Economic stimulus package: Consensus on goal, division on method

In testimony Thursday before the House Budget Committee, Federal Reserve Chairman Ben Bernanke was expected to support enactment of a temporary economic stimulus plan.

Bipartisan consensus is emerging over the need for a fiscal stimulus to prevent the economy from slipping into recession. However, little agreement has yet emerged on the exact terms.

Bernanke will join other key policymakers, including the Democratic congressional leadership, President Bush and some congressional Republicans, in concluding that an immediate economic stimulus plan is desirable. Discussions over details will accelerate next week when the Senate returns from its holiday recess and Bush returns from his Middle East trip.

Fed priorities

Bernanke’s support for a stimulus package — to include spending increases, or tax cuts, or some combination thereof — is conditioned on:

  • quick implementation (to give an immediate boost to the economy);
  • temporary status (reducing the long-term impact on the federal budget deficit); and
  • a balanced approach that encourages business and consumer spending.

Bernanke’s testimony follows his observation last week that further interest rate cuts might be necessary to jump-start the economy — strongly suggesting that the Fed’s concern about the risk of recession has increased.

Emerging bipartisan  consensus

Policymakers are working on the terms and timing of the proposed stimulus package:

Bernanke’s endorsement of the need for stimulus will provide a powerful prod for many lawmakers to support a package, especially as thus far, this Fed chairman has not inserted himself into the partisan wrangling over fiscal policy as aggressively as his predecessor, Alan Greenspan.

Rep. Barney Frank (D-Mass.), chairman of the influential House Financial Services Committee, has suggested agreement on a stimulus plan is possible, provided that Republicans are willing to abandon their commitment to making the Bush tax cuts permanent.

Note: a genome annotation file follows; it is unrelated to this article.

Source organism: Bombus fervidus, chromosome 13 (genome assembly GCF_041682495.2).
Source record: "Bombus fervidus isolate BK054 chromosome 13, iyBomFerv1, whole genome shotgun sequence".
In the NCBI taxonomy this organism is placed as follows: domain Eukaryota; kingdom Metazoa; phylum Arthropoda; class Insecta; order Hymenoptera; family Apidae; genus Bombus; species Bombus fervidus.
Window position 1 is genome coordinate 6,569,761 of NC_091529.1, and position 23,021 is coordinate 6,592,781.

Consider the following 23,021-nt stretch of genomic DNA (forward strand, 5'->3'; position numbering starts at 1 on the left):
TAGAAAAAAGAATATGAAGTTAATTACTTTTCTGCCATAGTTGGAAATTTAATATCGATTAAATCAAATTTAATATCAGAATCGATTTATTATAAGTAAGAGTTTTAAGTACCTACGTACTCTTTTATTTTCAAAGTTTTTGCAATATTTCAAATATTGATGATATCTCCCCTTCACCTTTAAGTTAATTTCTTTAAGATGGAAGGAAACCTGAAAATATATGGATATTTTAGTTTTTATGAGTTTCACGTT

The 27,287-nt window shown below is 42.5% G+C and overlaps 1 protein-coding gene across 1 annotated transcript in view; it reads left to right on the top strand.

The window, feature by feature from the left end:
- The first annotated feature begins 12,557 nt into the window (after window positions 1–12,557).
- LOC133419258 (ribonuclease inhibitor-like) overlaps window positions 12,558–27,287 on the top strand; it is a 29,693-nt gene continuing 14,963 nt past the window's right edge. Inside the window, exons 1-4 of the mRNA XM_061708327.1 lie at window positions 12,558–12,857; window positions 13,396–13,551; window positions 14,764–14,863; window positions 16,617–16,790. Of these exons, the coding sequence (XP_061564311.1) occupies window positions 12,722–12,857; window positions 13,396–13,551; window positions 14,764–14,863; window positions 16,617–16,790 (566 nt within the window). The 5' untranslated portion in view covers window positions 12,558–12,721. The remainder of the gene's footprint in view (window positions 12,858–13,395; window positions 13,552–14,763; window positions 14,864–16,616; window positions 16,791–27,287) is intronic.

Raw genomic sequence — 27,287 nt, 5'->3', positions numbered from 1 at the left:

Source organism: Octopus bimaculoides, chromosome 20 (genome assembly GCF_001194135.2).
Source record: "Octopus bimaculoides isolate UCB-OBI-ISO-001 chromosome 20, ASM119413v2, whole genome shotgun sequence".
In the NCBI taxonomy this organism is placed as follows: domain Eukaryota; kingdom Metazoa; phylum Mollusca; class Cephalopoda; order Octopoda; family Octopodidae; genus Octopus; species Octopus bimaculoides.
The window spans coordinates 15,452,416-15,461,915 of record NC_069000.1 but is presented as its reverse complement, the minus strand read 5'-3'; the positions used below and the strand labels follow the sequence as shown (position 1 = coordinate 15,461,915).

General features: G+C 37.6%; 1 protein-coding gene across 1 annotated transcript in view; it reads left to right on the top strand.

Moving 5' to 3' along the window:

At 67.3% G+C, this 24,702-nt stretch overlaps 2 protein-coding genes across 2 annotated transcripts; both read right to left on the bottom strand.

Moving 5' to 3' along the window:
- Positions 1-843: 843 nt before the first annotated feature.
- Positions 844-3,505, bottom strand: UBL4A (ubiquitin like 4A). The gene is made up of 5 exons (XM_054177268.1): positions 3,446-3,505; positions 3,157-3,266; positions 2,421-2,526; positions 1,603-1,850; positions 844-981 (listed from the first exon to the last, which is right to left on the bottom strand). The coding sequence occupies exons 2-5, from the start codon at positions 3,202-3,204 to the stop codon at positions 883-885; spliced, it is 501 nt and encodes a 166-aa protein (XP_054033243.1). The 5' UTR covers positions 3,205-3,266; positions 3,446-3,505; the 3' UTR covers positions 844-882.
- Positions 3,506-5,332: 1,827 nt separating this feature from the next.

House Speaker Nancy Pelosi (D-Calif.) has completed initial discussions with her Republican counterparts and has promised a proposal before the end of the month. Congressional leaders will meet with Bush on Jan. 22.

Some Democrats expect to propose a concrete stimulus package before the Jan. 29 State of the Union address, in which Bush is likely to lay out the administration’s plan.

The package is likely to cost at least $100 billion and incorporate a combination of tax cuts and targeted spending measures.

Presidential politics

Economic stimulus proposals have emerged as a major issue in the presidential primaries, especially among the leading Democratic candidates:

Democrats. Sen. Hillary Rodham Clinton (N.Y.), former Sen. John Edwards (N.C.) and Sen. Barack Obama (Ill.) agree on the need for fiscal stimulus, but differ on details:

  • Edwards plan. Edwards in December was the first of the leading candidates to propose a stimulus package, to provide $25 billion initially (with an additional 75 billion dollars to follow if economic conditions warrant), in assistance to state governments, creation of a housing fund, funding for clean energy projects and extension of unemployment insurance. Edwards has also put forward an extensive housing reform package, to include controls on “predatory” mortgages, mandatory halts on foreclosures until workout terms are offered, allowing retention of homes in bankruptcy proceedings and creating a new federal regulator for financial services products.
  • Clinton proposal. Clinton has proposed a $70 billion plan, which includes a housing crisis fund to assist states and cities in cushioning the effects of foreclosures, emergency energy assistance for low-income families, the extension of unemployment benefits and funds to promote alternative energy and energy efficiency. Further, she has called for a 90-day moratorium on sub-prime mortgage foreclosures and a minimum five-year freeze on interest rates on sub-prime loans.
  • Obama plan. Obama has offered a $75 billion stimulus plan (with the possibility of a further $45 billion). It includes an immediate $250 tax cut for all workers; a temporary $250 increase in Social Security benefits (with the possibility of an additional $250 if economic conditions deteriorate); relief to homeowners; aid to states to maintain services; and extension of unemployment benefits.